School bus services need ‘complete overhaul’ – Soc Dems

The eligibility for school transport is set to be expanded.
James Wilson
James Wilson

12.05 19 Feb 2024

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School bus services need ‘comp...

School bus services need ‘complete overhaul’ – Soc Dems

James Wilson
James Wilson

12.05 19 Feb 2024

Share this article

There needs to be a “complete overhaul” of Ireland’s school bus services, the Social Democrats have said.

Under plans currently being finalised by the Department of Education, thousands more children will soon become eligible for the school transport scheme.

Currently, post-primary pupils who live more than 4.8 kilometres from school can apply to the scheme but it is  expetced that distance will be reduced to 2 kilometres.


For primary school pupils, it could drop down to 1 kilometre.

Speaking on Newstalk Breakfast, Social Democrats Children spokesperson Jennifer Whitmore said she is concerned there are currently not enough drivers for the eligibility to be expanded.

“There needs to be a review of the contracts,” she said.

“What I’m hearing is [that] the contracts from the Department are essentially costed at such a low level… I think that needs to be looked at.

“We also need to look at who can actually drive a bus; the Government should be looking at bringing more people into that job.”

The Wicklow TD said it is currently far too difficult to become a bus driver and the Government needs to consider how that can be reformed.

“You’re talking about a €2,000, €3,000 upfront payment for that,” she said.

“That’s prohibitive.

“We need to look at the age thresholds on drivers because Bus Éireann, they actually apply quite a tight age limit.

“There’s a whole ream of things the Department could be looking at to make sure this scheme works properly and they’re not doing it.”

'Left on the side of the road'

In 2022, free school bus transport was temporarily introduced to help families with the rising cost of living.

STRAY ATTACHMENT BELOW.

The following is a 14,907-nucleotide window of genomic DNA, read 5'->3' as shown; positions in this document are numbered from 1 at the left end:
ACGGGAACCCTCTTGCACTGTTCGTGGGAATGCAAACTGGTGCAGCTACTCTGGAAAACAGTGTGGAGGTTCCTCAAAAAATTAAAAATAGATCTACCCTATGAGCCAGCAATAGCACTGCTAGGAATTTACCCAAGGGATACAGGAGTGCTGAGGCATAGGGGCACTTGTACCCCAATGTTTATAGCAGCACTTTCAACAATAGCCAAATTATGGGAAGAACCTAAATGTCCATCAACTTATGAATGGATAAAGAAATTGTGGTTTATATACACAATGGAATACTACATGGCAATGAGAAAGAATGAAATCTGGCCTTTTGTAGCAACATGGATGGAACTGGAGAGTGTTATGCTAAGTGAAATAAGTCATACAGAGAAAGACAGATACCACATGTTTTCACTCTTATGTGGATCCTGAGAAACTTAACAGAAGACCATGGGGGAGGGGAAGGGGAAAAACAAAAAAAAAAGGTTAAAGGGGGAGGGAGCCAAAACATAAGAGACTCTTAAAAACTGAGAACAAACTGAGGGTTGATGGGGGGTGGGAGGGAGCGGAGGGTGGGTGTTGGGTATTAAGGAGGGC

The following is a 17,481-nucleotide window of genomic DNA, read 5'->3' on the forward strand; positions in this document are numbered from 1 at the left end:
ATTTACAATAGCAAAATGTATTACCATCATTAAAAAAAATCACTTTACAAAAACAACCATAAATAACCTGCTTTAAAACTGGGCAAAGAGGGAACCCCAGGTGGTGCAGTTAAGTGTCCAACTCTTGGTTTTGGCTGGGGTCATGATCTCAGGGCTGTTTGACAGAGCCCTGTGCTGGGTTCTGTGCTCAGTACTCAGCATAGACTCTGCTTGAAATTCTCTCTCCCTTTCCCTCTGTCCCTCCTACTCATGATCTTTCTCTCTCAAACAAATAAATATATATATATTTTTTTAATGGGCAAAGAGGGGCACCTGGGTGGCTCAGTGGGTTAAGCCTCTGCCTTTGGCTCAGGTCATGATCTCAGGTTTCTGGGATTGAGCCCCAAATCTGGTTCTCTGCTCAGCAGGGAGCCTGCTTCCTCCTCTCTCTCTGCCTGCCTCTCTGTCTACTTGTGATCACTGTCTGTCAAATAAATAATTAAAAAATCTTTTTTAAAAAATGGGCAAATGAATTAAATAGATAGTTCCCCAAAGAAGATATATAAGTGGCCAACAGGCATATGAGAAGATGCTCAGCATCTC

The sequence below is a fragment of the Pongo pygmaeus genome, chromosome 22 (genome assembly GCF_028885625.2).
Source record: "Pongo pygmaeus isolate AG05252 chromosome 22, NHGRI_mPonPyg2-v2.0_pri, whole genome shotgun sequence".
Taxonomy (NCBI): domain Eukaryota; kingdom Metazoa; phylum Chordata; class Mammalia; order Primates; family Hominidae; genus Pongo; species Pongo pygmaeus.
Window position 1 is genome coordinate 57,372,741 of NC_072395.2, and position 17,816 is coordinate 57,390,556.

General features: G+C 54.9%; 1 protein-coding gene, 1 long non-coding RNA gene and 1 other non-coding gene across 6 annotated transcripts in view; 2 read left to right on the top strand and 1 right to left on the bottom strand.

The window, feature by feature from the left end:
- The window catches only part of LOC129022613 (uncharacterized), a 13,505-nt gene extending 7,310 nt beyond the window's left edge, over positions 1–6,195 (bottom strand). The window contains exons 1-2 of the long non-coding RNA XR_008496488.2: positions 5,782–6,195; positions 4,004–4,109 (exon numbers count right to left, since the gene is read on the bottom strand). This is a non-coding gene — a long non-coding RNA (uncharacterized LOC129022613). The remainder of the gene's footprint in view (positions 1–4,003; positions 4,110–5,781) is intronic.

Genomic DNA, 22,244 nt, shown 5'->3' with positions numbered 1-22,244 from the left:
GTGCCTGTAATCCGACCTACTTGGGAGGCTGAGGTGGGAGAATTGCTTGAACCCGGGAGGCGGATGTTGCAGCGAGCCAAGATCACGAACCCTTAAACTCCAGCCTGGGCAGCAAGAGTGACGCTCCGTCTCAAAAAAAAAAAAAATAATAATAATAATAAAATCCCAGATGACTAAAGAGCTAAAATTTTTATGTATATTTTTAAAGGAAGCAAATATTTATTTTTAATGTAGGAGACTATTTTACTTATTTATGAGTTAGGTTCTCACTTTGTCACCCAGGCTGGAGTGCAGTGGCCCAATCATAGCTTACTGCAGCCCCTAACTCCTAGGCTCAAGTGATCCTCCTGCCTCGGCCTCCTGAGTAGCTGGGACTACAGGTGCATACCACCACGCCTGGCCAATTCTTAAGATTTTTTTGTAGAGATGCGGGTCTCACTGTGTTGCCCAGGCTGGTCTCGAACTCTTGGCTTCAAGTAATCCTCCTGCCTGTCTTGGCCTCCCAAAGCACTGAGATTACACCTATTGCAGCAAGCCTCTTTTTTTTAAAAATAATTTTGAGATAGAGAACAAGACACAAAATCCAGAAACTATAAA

Demand for the service soared and the result was some children who had taken the bus for years found themselves without places.

Last year, fees returned and parents contribute €50 for a primary school child and €75 for a child in secondary school; fees are capped at €125 for all families.

Deputy Whitmore said the Government needs to be careful any expansion in eligibility is more carefully planned.

“There were hundreds of children that found out on the day before they were to start school in September, that the school bus was not going to be available for them,” she said.

“We had weeks and months where children weren’t sure if their bus was going to show up, whether there was a driver available.

“There were 10-year-old children being left on the side of the road because they thought their bus was going to show up and it didn’t.”

A group of school children in school uniforms. Image: NorthScape / Alamy Stock Photo

Deputy Whitmore said the Government should also consider whether the Department of Education are the right people to handle the school transport.

“What we needed to see was a complete overhaul of the school transport scheme because it’s really not working for thousands of children across the country every year,” she said.

“What we need to see from the Department is consideration whether the Department of Education should be running this scheme or whether it’s more appropriate under the Department of Transport.

“We need to make sure and see the Department really taking ownership of this - and making sure that there’s bus drivers available to drive the buses. We can’t have a situation where parents are having to give up work.”

Applications for school transport services 2024-2025 open at the end of February.

Main image: A school bus. Picture by:

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